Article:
Some have objected to all this. One curiously has been the Jewish comedian, who came up with calling Dec. 23 "Festivus" to recognize this commercialized version of the holiday. But not only has this not really caught on, but some have even accused him of engaging in "the War on Christmas" with his suggestion. A quite religious colleague of mine who was a journalist once upon a time wrote a column that appeared in the Wall Street Journal of all places some decades ago in which he proposed that, like Seinfeld, we create an alternative celebration, which he said should be called "Excessmass," to be when the commercialized version of the holiday could be celebrated, so as to leave the good religious Christians like himself to have their proper holiday left alone. That proposal has gotten even less far than the "Festivus" one by Seinfeld.
S o there we have it, folks. The warriors on Christmas have been its commercializers, lot these many years. Have a happy what is left of the Christmas season!
Long Addenduem, next evening:
In may family when I was a kid, raised Presbyterian with a quite religious mother and a much less so father, we did not start celebrating Christmas until Dec. 1, the beginning of Advent, and did keep it up through Jan. 6. Did not watch the Macy's parade on TV or otherwise recognize Black Friday or any of the rest of it prior to Dec. 1.
So I shall note how widely varying this is across countries. In Russia Christmas is celebrated on Jan. 7 by adherents of the dominant religion, Russian Orthodoxy, although areas in the western part of the former USSR were dominated either by Catholics or Lutherans and thus celebrated it on Dec. 25. As it was under Communist Party rule, public celebrations of Christmas itself were largely suppressed, although during most times were allowed to some degree to happen in the churches with services.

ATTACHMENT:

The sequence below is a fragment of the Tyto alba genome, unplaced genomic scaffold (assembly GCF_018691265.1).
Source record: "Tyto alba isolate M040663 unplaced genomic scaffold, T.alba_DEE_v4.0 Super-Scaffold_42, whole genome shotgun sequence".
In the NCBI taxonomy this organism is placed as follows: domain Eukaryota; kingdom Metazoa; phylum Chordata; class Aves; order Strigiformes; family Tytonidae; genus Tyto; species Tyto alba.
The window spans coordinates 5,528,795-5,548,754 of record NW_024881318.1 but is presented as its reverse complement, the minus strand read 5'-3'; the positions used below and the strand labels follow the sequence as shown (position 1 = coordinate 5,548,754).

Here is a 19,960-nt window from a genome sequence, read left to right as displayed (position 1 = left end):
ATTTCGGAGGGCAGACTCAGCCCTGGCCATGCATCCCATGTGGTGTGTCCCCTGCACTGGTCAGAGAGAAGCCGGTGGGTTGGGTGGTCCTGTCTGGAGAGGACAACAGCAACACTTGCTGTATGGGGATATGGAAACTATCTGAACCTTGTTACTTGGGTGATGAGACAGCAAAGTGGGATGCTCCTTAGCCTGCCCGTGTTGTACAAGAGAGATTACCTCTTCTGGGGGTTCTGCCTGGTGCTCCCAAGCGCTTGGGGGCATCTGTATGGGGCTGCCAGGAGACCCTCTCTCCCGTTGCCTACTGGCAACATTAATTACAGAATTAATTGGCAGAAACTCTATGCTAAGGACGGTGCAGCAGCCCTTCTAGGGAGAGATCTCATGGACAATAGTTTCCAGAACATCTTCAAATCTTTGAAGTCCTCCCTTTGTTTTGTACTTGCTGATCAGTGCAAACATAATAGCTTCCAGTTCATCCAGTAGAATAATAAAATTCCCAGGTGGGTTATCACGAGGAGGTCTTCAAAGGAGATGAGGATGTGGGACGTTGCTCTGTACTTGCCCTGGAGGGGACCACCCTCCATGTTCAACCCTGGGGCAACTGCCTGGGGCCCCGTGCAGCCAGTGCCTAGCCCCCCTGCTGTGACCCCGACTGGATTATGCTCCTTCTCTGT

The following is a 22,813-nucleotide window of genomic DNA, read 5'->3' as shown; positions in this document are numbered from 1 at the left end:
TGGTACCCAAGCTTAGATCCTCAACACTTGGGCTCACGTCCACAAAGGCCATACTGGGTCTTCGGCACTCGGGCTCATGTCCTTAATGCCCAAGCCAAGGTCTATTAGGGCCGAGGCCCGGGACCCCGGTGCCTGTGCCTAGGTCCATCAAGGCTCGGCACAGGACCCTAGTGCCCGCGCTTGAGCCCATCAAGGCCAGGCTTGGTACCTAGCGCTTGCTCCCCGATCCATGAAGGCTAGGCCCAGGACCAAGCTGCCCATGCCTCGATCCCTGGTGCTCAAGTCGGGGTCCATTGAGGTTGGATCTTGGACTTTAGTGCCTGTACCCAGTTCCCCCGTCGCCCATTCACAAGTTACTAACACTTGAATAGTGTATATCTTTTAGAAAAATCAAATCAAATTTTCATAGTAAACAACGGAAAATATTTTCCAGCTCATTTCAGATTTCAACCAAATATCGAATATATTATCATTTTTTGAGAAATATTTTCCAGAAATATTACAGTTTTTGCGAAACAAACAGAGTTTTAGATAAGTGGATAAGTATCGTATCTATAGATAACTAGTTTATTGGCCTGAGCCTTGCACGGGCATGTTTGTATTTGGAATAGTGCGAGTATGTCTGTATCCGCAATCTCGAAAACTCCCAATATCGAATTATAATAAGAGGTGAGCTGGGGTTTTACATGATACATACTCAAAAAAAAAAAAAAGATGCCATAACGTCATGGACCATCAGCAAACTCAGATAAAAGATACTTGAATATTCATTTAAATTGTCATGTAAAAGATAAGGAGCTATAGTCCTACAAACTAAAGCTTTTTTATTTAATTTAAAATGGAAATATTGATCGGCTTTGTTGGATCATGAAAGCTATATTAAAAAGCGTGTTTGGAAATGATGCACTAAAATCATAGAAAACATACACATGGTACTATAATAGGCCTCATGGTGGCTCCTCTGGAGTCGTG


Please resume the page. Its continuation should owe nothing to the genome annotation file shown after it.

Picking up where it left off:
However, another much celebrated holiday had been celebrated since the time of Peter the Great that took on many aspects of Christmas we see in the West, trees, lights, and gift giving within families, as well as celebratory eating and drinking, with gifts being given by a Santa Claus-like figure known as Grandfather Frost (Ded Moroz) who is accompanied by his granddaughter, the Snow Maiden. They are derived from pre-Christian pagan figures. Anyway, this holiday is New Year's Eve (Snovem Godem), which is a much bigger deal than either Dec. 25 or Jan. 6. It should be noted that Grandfather Frost is kept clearly distinct from Saint Nicholas, who is the patron saint of Russia. In icons he is usually portrayed as beardless and with a long face, which fits his traditional appearance as thin and kind of grim actually, not a jolly old elf at all.
Then we have Catholic Mediterranean nations, with me having observed this period in particular in more than one year in Florence, Italy. In this part of the world Christmas celebrations make a big deal about Mary and her role in it all. So in Florence public Christmas decorations, especially lights, do not go up until Dec. 8, Mary's birthday. Most of those decorations come down after Jan. 6, but certain ones remain longer, most especially Nativity creches, which remain in churches until Feb. 2, yes Groundhog Day in the US. But in the Roman Catholic Church this is Candlemas, coinciding with a pagan Celtid holiday, but known ad Candlemas and also marking 40 days after the birth of Jesus, when supposedly Mary entered the Temple to be purified, making it also the Feast of the Purification of the Virgin. So there, for all those who want to get over Christmas on Dec. 26, take that!